I have a table that will contain some pre-computed data based off other tables. (Computing on the fly is too computationally expensive given the size of data I have to deal with.) I will be generating incrementally as source data is added. (I won't ever need to
UPDATE it in normal usage; portions may be deleted and regenerated.) The table will be fairly large. It's currently about 50 million rows and will grow every year.
Most of the queries against this table will be filtered down by a foreign key ID column. As such, they perform better if all the rows for that ID are grouped into the same pages. I can guarantee this ordering on disk by creating an index and calling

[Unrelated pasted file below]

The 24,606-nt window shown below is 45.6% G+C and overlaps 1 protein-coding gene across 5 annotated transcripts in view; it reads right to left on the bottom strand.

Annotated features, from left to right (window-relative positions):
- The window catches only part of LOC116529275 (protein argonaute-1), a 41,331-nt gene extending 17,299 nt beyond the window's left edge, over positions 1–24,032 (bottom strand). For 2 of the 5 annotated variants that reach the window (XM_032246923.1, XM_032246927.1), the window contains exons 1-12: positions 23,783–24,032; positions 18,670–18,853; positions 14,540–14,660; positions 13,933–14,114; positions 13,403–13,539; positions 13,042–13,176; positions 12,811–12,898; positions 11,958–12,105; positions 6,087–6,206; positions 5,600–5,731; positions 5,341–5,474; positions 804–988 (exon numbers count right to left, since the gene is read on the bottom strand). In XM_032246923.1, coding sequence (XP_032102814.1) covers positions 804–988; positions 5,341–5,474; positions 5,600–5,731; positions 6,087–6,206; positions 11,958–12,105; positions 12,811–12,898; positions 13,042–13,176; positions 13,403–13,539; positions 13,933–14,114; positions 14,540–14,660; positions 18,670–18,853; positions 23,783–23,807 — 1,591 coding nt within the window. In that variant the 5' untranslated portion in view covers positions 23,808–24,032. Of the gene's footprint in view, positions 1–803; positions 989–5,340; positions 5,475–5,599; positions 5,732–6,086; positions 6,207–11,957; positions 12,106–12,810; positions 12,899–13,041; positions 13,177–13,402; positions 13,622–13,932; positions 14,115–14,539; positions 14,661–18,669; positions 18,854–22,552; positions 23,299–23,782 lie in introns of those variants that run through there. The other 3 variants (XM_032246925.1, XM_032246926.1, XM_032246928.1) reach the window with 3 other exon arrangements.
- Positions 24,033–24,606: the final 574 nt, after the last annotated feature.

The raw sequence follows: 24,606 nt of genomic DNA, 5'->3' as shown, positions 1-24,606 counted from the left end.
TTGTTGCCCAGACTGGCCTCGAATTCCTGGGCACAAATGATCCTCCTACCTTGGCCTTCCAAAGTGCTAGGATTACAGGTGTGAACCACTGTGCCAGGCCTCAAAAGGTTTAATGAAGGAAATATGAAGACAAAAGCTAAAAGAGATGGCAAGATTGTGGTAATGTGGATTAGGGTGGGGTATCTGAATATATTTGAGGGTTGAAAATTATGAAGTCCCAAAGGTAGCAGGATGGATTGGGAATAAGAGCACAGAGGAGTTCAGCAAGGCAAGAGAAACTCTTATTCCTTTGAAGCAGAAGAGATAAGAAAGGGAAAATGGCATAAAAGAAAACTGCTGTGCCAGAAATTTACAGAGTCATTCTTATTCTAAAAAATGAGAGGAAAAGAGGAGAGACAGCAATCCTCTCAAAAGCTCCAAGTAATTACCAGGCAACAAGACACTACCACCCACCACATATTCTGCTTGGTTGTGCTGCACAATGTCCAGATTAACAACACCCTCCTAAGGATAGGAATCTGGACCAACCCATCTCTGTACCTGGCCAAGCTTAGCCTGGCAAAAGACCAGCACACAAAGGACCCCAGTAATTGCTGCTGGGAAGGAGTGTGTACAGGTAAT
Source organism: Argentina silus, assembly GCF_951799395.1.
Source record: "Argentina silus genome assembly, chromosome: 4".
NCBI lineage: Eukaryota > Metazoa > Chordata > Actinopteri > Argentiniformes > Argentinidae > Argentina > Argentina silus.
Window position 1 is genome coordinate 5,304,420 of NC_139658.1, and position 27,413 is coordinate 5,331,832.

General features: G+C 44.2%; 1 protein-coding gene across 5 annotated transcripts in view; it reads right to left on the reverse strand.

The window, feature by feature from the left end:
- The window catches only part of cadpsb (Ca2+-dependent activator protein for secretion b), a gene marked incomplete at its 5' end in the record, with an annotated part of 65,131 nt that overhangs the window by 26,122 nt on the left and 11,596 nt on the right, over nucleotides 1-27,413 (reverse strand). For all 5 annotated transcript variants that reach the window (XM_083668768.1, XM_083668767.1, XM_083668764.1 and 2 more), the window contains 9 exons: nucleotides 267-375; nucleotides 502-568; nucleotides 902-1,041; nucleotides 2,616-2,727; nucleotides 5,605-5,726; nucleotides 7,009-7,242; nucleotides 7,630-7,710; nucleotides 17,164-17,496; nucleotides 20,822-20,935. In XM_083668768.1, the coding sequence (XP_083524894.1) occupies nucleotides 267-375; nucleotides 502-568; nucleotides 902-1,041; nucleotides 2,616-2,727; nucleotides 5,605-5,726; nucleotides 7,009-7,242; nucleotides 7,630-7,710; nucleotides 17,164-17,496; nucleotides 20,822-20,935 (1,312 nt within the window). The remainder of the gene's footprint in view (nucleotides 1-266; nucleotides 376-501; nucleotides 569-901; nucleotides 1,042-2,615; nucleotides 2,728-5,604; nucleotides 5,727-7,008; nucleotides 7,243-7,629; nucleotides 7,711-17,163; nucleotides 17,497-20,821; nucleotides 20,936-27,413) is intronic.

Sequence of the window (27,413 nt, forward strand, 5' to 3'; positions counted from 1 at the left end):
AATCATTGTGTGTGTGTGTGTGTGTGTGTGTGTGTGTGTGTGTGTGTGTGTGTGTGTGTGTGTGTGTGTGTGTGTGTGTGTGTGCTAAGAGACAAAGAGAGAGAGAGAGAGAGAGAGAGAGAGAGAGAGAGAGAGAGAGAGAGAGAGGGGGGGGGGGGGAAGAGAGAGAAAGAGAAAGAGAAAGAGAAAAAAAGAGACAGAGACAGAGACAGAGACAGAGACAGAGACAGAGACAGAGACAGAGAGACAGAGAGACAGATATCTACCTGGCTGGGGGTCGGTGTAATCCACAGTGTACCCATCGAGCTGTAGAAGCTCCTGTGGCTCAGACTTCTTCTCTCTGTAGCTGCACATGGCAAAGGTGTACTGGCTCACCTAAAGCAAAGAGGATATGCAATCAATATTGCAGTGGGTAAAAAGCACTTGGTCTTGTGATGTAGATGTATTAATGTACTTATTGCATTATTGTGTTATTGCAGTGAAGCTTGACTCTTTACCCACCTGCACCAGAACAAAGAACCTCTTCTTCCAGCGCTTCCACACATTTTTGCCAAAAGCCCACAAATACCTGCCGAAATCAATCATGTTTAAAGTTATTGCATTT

CLUSTER periodically, but this is obviously less than ideal as it would require some kind of scheduled task, coordinating against usage and other scheduled tasks, etc.
However, since I'm generating this data in chunks related to the foreign key I want to
CLUSTER by, I can easily put an
ORDER BY clause on the
INSERT INTO big_table (source_table1_id,a,b,c) SELECT source_table1_id, 5 /* some formula */, /* ... */ FROM source_table1 JOIN source_table2 ON ... ... WHERE ... /* some condition indicating what needs to be generated */ ORDER BY source_table1_id
Will this affect the on disk storage order, grouping the rows into close to the minimum number of pages? And if it does, are there other processes that could mess up the on disk order later?
I am currently using PostgreSQL 9.3, but I'd like to know about newer versions as well for upgrades.